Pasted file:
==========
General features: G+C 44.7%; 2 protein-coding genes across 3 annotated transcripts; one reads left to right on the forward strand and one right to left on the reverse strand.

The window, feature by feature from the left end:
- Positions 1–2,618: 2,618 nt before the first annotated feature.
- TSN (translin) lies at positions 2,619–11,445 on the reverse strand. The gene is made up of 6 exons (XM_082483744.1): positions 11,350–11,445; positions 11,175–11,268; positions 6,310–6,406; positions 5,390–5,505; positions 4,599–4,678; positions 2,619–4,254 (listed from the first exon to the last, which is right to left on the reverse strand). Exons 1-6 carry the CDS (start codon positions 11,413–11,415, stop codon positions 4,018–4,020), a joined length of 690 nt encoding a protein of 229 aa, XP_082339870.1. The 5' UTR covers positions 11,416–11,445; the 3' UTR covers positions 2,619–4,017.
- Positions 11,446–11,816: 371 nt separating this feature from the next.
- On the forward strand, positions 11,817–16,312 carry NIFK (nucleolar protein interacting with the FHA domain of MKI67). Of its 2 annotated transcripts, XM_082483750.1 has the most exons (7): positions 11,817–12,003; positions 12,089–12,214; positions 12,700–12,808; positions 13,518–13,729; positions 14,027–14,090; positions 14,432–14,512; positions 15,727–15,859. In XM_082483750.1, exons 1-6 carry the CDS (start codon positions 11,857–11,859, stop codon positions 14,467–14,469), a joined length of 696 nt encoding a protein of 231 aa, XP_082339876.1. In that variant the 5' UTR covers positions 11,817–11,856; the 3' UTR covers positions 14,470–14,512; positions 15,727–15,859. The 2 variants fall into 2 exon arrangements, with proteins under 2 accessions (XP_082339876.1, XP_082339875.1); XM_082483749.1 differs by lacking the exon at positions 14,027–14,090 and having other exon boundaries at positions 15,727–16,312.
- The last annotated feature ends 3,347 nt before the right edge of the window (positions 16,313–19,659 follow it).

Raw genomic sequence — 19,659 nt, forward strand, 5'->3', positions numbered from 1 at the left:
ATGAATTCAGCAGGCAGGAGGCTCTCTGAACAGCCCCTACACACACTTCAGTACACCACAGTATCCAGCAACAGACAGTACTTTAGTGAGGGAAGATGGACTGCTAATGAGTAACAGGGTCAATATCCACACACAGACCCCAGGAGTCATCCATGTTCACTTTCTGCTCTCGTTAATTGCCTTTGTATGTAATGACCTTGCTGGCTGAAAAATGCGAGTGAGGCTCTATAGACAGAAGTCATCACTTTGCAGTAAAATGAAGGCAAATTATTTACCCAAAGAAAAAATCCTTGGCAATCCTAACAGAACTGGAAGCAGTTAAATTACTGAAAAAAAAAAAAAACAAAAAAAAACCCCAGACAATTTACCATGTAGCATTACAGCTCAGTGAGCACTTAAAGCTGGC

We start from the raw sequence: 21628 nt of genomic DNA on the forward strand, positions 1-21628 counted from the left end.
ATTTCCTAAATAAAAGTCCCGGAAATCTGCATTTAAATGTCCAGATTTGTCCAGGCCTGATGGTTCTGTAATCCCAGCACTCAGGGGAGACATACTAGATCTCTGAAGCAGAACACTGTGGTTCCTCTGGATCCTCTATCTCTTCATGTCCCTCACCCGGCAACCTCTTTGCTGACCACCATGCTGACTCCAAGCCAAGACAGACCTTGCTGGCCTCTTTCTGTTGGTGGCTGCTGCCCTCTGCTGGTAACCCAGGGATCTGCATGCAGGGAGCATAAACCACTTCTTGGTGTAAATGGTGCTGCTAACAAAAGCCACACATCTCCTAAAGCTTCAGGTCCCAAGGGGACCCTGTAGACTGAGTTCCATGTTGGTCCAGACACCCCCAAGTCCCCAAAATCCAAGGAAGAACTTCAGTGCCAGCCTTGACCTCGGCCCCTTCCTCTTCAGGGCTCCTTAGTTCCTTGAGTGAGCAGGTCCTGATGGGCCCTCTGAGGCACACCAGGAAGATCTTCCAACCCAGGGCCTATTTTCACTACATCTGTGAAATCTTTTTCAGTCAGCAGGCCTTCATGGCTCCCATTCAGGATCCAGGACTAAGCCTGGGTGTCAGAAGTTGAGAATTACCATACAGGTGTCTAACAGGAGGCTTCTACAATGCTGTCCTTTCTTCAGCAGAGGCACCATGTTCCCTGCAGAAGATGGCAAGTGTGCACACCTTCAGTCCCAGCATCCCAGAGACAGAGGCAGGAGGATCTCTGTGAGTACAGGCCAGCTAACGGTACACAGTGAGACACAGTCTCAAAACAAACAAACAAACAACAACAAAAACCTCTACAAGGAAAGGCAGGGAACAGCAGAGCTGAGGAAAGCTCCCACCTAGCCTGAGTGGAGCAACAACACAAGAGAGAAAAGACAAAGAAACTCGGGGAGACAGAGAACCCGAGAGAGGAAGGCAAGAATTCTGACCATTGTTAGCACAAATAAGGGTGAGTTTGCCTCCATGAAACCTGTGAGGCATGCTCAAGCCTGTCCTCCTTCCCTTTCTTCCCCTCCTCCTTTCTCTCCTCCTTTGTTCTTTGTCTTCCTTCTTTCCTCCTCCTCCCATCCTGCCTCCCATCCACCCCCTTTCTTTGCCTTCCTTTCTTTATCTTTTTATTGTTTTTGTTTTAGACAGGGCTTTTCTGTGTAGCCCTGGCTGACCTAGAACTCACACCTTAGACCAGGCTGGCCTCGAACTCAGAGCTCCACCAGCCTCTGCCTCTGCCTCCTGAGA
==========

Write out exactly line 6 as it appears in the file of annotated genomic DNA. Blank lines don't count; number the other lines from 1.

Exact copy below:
- On the forward strand, positions 11,817–16,312 carry NIFK (nucleolar protein interacting with the FHA domain of MKI67). Of its 2 annotated transcripts, XM_082483750.1 has the most exons (7): positions 11,817–12,003; positions 12,089–12,214; positions 12,700–12,808; positions 13,518–13,729; positions 14,027–14,090; positions 14,432–14,512; positions 15,727–15,859. In XM_082483750.1, exons 1-6 carry the CDS (start codon positions 11,857–11,859, stop codon positions 14,467–14,469), a joined length of 696 nt encoding a protein of 231 aa, XP_082339876.1. In that variant the 5' UTR covers positions 11,817–11,856; the 3' UTR covers positions 14,470–14,512; positions 15,727–15,859. The 2 variants fall into 2 exon arrangements, with proteins under 2 accessions (XP_082339876.1, XP_082339875.1); XM_082483749.1 differs by lacking the exon at positions 14,027–14,090 and having other exon boundaries at positions 15,727–16,312.